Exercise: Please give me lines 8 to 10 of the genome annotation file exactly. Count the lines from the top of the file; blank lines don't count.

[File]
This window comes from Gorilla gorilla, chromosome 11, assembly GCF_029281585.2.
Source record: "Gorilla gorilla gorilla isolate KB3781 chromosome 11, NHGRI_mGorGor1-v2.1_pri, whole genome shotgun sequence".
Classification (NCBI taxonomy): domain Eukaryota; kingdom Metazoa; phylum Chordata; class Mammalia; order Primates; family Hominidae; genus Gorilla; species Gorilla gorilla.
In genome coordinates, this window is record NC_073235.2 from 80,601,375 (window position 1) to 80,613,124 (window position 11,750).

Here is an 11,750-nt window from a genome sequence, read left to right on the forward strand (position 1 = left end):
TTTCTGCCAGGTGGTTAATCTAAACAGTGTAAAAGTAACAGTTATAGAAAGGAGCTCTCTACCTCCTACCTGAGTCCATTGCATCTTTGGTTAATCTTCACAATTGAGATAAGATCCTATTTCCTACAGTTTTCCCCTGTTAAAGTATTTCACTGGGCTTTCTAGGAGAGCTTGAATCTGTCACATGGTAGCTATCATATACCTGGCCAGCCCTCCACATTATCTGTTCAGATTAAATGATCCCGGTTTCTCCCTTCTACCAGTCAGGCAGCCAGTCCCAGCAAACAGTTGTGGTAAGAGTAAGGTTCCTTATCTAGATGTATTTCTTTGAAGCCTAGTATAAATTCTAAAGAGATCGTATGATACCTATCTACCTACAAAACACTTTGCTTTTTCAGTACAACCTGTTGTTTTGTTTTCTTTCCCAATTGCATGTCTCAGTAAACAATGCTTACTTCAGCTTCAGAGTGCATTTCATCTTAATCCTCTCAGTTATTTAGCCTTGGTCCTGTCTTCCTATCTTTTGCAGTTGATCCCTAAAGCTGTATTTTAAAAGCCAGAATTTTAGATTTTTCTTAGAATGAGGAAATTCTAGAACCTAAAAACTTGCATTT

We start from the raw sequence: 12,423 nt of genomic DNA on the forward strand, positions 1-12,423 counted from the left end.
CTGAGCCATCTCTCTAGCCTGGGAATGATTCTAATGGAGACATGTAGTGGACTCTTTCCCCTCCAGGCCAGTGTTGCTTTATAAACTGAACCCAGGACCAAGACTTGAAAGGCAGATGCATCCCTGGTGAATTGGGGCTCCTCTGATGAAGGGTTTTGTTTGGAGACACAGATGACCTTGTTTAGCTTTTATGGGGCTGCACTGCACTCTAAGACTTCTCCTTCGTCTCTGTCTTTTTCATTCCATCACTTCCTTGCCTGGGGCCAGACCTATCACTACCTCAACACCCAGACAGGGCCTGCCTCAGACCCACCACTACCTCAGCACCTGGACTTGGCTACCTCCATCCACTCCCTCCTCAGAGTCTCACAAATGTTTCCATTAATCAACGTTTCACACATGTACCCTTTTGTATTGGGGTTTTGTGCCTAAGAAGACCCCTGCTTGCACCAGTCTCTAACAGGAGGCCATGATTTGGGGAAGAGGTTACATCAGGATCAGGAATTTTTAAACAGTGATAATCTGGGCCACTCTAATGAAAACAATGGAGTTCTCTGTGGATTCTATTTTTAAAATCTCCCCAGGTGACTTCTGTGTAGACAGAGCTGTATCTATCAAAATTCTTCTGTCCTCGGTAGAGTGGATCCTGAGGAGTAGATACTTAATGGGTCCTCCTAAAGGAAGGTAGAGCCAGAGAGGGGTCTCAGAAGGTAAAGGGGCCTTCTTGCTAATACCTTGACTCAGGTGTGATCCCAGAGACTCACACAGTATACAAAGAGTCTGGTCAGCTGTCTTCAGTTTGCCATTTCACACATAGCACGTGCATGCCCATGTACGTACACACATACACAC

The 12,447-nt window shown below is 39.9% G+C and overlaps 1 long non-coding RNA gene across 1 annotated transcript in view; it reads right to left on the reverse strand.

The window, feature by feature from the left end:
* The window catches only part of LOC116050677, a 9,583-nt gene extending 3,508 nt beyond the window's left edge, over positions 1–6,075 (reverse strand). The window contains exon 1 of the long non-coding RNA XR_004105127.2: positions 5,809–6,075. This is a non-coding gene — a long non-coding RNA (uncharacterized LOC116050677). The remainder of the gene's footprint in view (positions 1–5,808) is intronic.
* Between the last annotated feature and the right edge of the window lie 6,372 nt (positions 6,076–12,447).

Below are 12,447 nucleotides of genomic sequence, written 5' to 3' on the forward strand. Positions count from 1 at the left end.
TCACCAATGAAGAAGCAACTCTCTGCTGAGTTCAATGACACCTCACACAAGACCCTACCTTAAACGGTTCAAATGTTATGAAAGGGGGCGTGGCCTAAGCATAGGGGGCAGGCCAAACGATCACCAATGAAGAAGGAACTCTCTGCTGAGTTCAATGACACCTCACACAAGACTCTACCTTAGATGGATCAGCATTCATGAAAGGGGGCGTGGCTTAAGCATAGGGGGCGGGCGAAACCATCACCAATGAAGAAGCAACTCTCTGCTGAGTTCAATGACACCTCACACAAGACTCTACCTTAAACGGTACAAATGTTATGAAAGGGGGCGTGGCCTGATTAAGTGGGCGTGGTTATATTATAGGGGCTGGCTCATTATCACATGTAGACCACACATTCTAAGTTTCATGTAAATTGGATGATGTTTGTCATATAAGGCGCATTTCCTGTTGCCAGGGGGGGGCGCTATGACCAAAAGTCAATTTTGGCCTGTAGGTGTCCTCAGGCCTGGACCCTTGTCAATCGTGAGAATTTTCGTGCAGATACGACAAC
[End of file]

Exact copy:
CTGAGCCATCTCTCTAGCCTGGGAATGATTCTAATGGAGACATGTAGTGGACTCTTTCCCCTCCAGGCCAGTGTTGCTTTATAAACTGAACCCAGGACCAAGACTTGAAAGGCAGATGCATCCCTGGTGAATTGGGGCTCCTCTGATGAAGGGTTTTGTTTGGAGACACAGATGACCTTGTTTAGCTTTTATGGGGCTGCACTGCACTCTAAGACTTCTCCTTCGTCTCTGTCTTTTTCATTCCATCACTTCCTTGCCTGGGGCCAGACCTATCACTACCTCAACACCCAGACAGGGCCTGCCTCAGACCCACCACTACCTCAGCACCTGGACTTGGCTACCTCCATCCACTCCCTCCTCAGAGTCTCACAAATGTTTCCATTAATCAACGTTTCACACATGTACCCTTTTGTATTGGGGTTTTGTGCCTAAGAAGACCCCTGCTTGCACCAGTCTCTAACAGGAGGCCATGATTTGGGGAAGAGGTTACATCAGGATCAGGAATTTTTAAACAGTGATAATCTGGGCCACTCTAATGAAAACAATGGAGTTCTCTGTGGATTCTATTTTTAAAATCTCCCCAGGTGACTTCTGTGTAGACAGAGCTGTATCTATCAAAATTCTTCTGTCCTCGGTAGAGTGGATCCTGAGGAGTAGATACTTAATGGGTCCTCCTAAAGGAAGGTAGAGCCAGAGAGGGGTCTCAGAAGGTAAAGGGGCCTTCTTGCTAATACCTTGACTCAGGTGTGATCCCAGAGACTCACACAGTATACAAAGAGTCTGGTCAGCTGTCTTCAGTTTGCCATTTCACACATAGCACGTGCATGCCCATGTACGTACACACATACACAC

The 12,447-nt window shown below is 39.9% G+C and overlaps 1 long non-coding RNA gene across 1 annotated transcript in view; it reads right to left on the reverse strand.

The window, feature by feature from the left end: